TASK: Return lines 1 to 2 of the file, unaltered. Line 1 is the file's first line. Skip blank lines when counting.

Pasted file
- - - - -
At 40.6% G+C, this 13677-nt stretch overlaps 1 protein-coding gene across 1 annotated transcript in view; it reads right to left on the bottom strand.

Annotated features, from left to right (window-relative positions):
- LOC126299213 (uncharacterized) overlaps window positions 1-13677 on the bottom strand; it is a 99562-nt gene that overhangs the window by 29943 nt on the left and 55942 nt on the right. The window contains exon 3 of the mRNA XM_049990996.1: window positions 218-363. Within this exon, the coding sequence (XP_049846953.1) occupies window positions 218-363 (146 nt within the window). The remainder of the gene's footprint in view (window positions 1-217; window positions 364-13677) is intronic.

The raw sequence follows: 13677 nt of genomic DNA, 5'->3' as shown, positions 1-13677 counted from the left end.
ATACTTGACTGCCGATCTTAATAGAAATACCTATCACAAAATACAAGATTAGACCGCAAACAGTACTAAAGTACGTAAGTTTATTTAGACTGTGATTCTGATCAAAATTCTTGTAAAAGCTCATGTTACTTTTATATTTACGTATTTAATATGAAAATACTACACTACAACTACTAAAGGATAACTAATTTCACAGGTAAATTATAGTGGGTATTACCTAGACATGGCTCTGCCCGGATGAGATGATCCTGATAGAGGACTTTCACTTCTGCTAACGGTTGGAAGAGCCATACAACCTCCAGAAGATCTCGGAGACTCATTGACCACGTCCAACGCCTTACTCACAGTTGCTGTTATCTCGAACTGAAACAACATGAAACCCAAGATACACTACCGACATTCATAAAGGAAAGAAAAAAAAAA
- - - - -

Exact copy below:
At 40.6% G+C, this 13677-nt stretch overlaps 1 protein-coding gene across 1 annotated transcript in view; it reads right to left on the bottom strand.

Annotated features, from left to right (window-relative positions):